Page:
Whatever is in your query string is viewable and changeable by the end user. This means they have the potential to change it to view or access data they shouldn't, or to influence the behavior of your site/app. So it goes without saying that you trust nothing on the query string, and check everything before you use it. When you check it, don't check for things that are wrong with it (that could be an infinite list), instead check for things that are correct. If even one of your checks fails then you should discard the query string data, or treat it as suspect. If you have encrypted or encoded the data on the query string it can still have unintended side effects if the user messes with it and you blindly trust it, even if the user's changes were nonsensical due to the encoding.
The one approach I take with storing sensitive data in the query string is to not do it; instead I will store the sensitive data server side (in the Session, Cache or a table in the database), and then I will have a randomly generated key (usually a GUID) in the query string to identify it, so the URL would look like this:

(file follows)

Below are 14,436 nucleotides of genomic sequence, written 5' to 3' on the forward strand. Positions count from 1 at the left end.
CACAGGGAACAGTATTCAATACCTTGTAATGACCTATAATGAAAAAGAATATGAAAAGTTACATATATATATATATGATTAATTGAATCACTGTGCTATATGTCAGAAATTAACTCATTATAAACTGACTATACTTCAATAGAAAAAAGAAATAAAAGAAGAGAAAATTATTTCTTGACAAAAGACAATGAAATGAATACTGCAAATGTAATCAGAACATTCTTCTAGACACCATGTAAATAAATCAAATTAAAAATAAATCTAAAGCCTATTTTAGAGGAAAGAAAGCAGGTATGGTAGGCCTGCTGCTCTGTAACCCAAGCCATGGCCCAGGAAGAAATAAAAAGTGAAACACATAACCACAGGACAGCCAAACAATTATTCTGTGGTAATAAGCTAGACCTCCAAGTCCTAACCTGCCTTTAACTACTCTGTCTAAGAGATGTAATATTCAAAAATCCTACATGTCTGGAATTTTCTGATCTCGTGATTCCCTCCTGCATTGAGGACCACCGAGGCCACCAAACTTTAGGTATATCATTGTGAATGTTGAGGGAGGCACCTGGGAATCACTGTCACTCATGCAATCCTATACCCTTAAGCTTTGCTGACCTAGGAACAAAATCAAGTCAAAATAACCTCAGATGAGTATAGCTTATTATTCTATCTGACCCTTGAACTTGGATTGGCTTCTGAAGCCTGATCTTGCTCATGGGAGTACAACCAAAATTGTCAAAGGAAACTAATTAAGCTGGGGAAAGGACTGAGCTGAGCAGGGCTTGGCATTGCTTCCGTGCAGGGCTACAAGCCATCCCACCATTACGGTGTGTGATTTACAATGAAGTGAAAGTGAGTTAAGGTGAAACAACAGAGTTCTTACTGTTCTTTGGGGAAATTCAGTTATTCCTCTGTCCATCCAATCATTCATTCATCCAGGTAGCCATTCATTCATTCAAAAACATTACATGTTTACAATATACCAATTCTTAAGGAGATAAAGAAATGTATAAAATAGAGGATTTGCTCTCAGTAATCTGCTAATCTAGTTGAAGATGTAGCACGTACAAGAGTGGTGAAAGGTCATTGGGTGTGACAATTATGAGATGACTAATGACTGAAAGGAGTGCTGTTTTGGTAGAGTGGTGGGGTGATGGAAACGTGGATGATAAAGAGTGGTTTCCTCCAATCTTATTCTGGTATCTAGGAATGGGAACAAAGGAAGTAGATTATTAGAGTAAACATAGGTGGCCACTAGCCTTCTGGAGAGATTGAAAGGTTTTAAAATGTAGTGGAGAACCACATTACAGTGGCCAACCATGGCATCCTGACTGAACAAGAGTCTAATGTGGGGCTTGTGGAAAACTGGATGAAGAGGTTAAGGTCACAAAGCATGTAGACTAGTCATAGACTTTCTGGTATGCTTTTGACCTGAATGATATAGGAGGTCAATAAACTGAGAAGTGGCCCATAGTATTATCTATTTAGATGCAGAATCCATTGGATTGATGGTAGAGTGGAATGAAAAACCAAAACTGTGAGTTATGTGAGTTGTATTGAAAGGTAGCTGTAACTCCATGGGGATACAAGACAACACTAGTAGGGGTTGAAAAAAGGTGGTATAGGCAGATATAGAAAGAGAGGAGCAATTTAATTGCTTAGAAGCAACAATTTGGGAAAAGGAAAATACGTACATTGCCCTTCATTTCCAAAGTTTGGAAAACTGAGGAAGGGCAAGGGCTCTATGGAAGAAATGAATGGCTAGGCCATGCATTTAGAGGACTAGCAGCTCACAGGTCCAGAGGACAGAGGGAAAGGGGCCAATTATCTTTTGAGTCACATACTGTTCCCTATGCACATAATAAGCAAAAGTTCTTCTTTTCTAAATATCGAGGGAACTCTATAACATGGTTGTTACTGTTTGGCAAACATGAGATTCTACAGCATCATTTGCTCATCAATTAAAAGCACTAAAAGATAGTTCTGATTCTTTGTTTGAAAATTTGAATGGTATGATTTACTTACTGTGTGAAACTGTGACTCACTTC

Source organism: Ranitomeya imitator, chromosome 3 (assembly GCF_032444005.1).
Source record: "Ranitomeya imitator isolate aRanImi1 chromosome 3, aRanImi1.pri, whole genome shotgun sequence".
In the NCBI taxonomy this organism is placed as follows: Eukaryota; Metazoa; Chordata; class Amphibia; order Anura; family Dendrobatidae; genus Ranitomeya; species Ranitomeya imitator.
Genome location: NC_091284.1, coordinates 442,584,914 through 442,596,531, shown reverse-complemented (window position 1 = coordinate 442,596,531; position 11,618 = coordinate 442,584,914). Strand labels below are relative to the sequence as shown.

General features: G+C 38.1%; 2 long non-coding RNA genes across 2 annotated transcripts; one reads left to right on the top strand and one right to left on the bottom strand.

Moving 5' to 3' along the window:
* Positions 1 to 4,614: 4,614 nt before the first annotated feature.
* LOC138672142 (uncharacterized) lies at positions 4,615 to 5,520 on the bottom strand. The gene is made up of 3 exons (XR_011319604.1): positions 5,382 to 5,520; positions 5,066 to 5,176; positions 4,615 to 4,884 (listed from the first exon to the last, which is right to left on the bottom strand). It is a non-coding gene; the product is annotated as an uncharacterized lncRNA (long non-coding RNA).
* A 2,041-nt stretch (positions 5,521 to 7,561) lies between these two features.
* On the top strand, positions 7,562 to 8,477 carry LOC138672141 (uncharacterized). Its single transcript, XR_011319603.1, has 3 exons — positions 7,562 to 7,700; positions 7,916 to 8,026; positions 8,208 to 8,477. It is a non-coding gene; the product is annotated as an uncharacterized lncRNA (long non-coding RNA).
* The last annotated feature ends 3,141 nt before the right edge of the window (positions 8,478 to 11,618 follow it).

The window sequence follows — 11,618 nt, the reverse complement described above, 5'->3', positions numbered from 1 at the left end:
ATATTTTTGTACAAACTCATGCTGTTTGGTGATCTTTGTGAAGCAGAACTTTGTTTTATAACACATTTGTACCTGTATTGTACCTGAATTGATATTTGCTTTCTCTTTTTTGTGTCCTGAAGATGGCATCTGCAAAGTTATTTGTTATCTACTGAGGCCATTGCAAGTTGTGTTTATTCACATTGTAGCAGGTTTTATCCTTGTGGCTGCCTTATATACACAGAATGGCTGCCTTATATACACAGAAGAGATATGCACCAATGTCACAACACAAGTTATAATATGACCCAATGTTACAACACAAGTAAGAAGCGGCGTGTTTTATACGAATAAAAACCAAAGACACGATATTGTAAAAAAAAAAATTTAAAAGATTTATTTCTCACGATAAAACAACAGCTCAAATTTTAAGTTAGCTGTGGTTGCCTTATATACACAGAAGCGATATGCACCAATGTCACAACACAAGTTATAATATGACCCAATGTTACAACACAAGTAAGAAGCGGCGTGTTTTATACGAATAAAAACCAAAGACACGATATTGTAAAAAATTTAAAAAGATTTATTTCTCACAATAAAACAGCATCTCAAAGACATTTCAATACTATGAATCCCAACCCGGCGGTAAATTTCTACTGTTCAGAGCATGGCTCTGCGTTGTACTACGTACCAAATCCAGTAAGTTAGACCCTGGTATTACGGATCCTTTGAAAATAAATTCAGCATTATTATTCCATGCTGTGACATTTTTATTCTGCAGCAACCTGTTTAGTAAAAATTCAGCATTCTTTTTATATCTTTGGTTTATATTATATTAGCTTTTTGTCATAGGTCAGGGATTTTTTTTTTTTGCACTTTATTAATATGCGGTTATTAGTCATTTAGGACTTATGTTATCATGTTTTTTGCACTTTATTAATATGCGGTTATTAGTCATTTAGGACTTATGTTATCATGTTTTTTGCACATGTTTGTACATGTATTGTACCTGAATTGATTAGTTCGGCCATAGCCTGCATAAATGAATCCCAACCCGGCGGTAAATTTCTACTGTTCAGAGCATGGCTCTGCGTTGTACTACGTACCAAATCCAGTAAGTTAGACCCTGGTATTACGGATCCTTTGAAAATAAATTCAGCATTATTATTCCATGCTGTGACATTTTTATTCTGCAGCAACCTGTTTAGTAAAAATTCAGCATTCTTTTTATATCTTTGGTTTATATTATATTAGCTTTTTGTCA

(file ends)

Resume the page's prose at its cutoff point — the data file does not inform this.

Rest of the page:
It is rather difficult to brute force a GUID and the chances of a GUID collision are infinitesimally small, so if the end user messes with the query string then they end up getting nothing.
This approach also works well when I need to store many things and the querystring starts to become too long - the data needing to be tracked can be kept in an object which is then stored in Session or Cache, and once again a GUID is used as its key.